FORT WASHINGTON, Pa. -- A high school basketball game in this gym a few miles north of Philadelphia has barely started when a 1975 graduate of Penn State leans over and, unprovoked, begins to vent. Why, he wonders, has Penn State struggled at basketball for so long?
"I've heard all kinds of reasons," the alum says.
There's the football-school reputation and the lack of funding and lack of commitment from an administration that scheduled Bon Jovi rehearsals and a career fair ahead of basketball practice, to name two of the biggest. Those issues loom large and easily can't be fixed. They are likely permanent obstacles.
But another exists on a more manageable, micro-level and is particularly relevant given the location of the aforementioned conversation: The Philadelphia problem. From 1990-2011, Penn State, the largest school in Pennsylvania, had six players from the Philadelphia area.
"If you're the major university in the state of Pennsylvania and you ignore your biggest city, it doesn't seem to make a whole lot of sense to me," says Germantown Academy coach Jim Fenerty.
The good news for Penn State fans is that attempts at a solution are actually occurring in the very gym in which the 1975 graduate was sitting. It is Fenerty's Germantown Academy gym, and Julian Moore is blocking shots and scoring on polished, if slightly inconsistent, post moves. He is one of Penn State coach Patrick Chambers' 2013 recruits.
When he joins the Nittany Lions in the fall, he will have some company. Penn State will have three Philadelphia players: Moore teaming with this year's leading-scorer D.J. Newbill (a Southern Mississippi transfer) and Pitt transfer John Johnson.
Newbill graduated high school from Strawberry Mansion in 2010 and said, "in the city Penn State basketball is not really talked about." Johnson added that he was more inclined to pay attention to schools in the Big East Conference rather than Penn State. Of course, Penn State had something to do with its lack of cache in Philadelphia.
"I wasn't looking for schools," Newbill says. "I was talking to the schools that came to talk to me."
Penn State wasn't one of them. Though major-conference schools such as West Virginia and Marquette (before cutting Newbill loose) offered scholarships, Penn State stayed away.
"I just think either it was a combination of the fact that they didn't have connections or didn't have the confidence to look in there," says Steve Keller, a Philadelphia basketball guru who works for the National Recruiting Report.
From 2007-11, former coach Ed DeChellis had two Philadelphia players in his program. He said recruiting that area was a priority, but his work, as well as the work of assistants James Johnson and Dan Earl, never led to much progress because Penn State's lack of television presence in Philadelphia made Happy Valley nonexistent. He also said several Philadelphia players he would have recruited couldn't qualify academically at Penn State.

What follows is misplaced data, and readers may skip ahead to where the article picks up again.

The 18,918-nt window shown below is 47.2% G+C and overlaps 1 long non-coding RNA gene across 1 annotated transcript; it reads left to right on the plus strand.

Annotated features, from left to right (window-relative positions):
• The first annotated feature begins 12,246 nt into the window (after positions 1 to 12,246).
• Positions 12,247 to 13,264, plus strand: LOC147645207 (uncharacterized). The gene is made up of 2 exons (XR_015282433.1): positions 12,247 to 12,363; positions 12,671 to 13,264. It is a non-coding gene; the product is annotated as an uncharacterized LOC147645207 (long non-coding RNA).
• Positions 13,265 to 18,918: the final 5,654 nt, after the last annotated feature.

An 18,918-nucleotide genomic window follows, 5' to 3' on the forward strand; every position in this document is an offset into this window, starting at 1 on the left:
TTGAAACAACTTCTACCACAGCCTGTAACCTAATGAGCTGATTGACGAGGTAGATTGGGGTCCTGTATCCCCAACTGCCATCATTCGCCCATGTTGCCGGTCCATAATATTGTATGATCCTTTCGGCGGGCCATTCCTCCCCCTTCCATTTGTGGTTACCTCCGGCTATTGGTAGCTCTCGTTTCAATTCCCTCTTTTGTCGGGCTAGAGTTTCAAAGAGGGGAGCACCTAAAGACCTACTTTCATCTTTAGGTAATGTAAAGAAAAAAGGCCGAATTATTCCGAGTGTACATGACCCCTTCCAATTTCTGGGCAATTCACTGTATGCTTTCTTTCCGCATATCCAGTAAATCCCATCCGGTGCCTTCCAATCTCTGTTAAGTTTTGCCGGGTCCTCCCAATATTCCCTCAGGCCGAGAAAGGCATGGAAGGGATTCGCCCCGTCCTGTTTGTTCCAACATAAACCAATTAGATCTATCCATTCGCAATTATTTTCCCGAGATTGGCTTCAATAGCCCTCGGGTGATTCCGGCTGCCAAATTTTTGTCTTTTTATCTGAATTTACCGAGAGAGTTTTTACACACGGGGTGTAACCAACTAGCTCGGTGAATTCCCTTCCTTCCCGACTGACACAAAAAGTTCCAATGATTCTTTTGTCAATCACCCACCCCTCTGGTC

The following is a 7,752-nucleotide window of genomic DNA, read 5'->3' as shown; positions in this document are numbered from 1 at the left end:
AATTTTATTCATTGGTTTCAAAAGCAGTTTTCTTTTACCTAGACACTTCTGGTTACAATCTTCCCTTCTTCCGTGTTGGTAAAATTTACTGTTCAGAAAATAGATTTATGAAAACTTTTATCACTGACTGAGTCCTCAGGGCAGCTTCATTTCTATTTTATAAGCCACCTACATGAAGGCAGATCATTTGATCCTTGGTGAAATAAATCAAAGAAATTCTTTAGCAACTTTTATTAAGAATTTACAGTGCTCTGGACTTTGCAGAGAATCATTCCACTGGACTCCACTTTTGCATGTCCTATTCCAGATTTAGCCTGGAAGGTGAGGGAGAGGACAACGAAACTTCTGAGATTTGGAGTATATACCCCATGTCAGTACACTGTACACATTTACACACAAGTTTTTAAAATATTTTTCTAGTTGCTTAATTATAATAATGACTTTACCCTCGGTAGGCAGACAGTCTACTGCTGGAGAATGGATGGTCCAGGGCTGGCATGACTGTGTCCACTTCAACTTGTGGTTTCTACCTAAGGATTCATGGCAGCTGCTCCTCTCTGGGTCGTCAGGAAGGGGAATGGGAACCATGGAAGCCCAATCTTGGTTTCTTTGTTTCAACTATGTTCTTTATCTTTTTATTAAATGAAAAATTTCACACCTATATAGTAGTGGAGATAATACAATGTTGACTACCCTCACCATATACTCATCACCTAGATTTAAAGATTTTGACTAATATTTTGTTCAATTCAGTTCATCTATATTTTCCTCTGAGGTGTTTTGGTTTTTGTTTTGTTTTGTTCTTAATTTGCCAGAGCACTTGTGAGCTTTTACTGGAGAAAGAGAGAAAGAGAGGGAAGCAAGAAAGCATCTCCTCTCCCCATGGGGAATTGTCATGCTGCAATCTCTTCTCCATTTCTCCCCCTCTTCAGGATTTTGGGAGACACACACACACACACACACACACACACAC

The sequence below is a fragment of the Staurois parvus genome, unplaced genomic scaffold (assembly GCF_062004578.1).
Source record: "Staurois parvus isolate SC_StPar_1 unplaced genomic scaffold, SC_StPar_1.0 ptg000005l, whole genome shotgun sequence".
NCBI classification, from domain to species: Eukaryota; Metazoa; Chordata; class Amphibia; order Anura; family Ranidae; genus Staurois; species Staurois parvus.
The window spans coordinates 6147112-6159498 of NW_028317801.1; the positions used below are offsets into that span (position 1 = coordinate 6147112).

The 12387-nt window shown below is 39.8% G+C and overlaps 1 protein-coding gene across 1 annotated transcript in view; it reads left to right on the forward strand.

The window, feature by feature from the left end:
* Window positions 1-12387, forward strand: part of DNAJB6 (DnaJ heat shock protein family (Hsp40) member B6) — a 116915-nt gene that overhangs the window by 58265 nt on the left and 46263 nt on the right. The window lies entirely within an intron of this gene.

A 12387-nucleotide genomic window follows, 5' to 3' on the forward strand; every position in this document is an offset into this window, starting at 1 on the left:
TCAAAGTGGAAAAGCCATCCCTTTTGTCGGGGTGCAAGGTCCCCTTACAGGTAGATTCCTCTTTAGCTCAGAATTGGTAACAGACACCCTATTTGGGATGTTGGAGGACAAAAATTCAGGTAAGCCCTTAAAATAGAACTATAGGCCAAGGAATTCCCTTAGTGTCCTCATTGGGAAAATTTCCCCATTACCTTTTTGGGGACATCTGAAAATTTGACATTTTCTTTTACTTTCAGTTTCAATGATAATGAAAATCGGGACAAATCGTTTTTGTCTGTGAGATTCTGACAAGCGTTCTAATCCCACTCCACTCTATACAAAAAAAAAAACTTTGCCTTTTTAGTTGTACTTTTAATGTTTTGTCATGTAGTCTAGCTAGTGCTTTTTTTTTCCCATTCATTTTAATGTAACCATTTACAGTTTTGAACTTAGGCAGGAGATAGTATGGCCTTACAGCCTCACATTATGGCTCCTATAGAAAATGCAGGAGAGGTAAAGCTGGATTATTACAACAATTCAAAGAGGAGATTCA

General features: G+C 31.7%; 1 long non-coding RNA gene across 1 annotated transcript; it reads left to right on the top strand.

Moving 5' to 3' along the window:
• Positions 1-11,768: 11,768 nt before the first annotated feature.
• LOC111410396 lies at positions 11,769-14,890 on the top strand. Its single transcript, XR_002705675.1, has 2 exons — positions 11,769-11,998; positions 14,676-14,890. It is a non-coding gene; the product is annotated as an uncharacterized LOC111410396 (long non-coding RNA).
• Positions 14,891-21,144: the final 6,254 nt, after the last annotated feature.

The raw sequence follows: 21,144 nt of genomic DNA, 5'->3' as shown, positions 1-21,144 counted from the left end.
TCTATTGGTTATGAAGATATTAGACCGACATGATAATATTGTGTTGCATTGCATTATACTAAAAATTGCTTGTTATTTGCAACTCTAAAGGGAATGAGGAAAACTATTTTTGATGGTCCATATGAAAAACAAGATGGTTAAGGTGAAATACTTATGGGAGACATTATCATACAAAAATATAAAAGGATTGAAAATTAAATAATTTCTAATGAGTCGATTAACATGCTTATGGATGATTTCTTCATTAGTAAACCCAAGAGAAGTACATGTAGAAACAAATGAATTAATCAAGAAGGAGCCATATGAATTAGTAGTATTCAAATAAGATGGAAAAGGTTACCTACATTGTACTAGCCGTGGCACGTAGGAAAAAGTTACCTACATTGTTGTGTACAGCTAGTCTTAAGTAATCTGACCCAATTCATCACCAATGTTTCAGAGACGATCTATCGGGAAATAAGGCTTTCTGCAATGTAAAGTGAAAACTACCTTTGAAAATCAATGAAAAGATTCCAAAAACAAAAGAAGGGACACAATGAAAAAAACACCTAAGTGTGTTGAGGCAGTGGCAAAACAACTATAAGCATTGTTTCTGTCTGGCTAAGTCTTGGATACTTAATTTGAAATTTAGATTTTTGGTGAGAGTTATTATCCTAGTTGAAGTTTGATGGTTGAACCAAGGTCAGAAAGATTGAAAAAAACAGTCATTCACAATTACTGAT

"That's hard to say publicly and I'm saying it now because I'm not in the situation," DeChellis says. "We would take it up the flagpole and they'd say it's going to be really hard and challenging with these kinds of scores."
Chambers was announced as Penn State's coach in June 2011. Shortly after, he called Fenerty and asked him which players he had who might be able to contribute on the Division I level.
"I'm sure he made that phone call to about 50 or 60 coaches in the Philadelphia area," Fenerty says.
Chambers, as most coaches are when it comes to recruiting, is vague when discussing the subject of Philadelphia. He talks about working hard and declines to go into specifics when pressed.
His presence has been noticed, though, on the phone and in person. In Philadelphia, the William Markward Club honors the best players from the city in a weekly event. Chambers, who coached as an assistant at Episcopal Academy and Villanova, has spoken there, and his assistant Brian Daley, another Philadelphia native, has attended multiple times. Penn State personnel hadn't gone to the Markward Club in years.
"To me that's a key," says former Episcopal Academy coach Dan Dougherty. "If he gets that and heads to one or two of them, the people are so grateful that Pat would come down on what is maybe an off day for him. He'll expend the effort, believe me."
Dougherty said that many of Penn State's built-in disadvantages are fading. Many years ago, he recalls, Philadelphia players didn't like to leave the city, choosing to play for a Big Five school where friends and family could watch. Then they wanted to play in the Big East. As the Big East crumbles, now the Big Ten is thriving as a basketball conference and has a television network most everyone can watch in the Philadelphia area. Dougherty sees this as an optimal time for Penn State to gain a foothold.
Chambers almost secured his first important coup. Brandon Austin, a consensus national top-100 player from Philadelphia, committed to Penn State in the fall of 2011. But last summer, he backed out, later committing to Providence.
Chambers did get Germantown's Moore. He's not as highly recruited but turned down Temple for Penn State. He regularly packs ice on his knees after games because, even at 6 feet 9, he's experiencing growing pains.
In Philadelphia, progress won't come free of struggle.
Mark Dent: firstname.lastname@example.org and Twitter: @mdent05.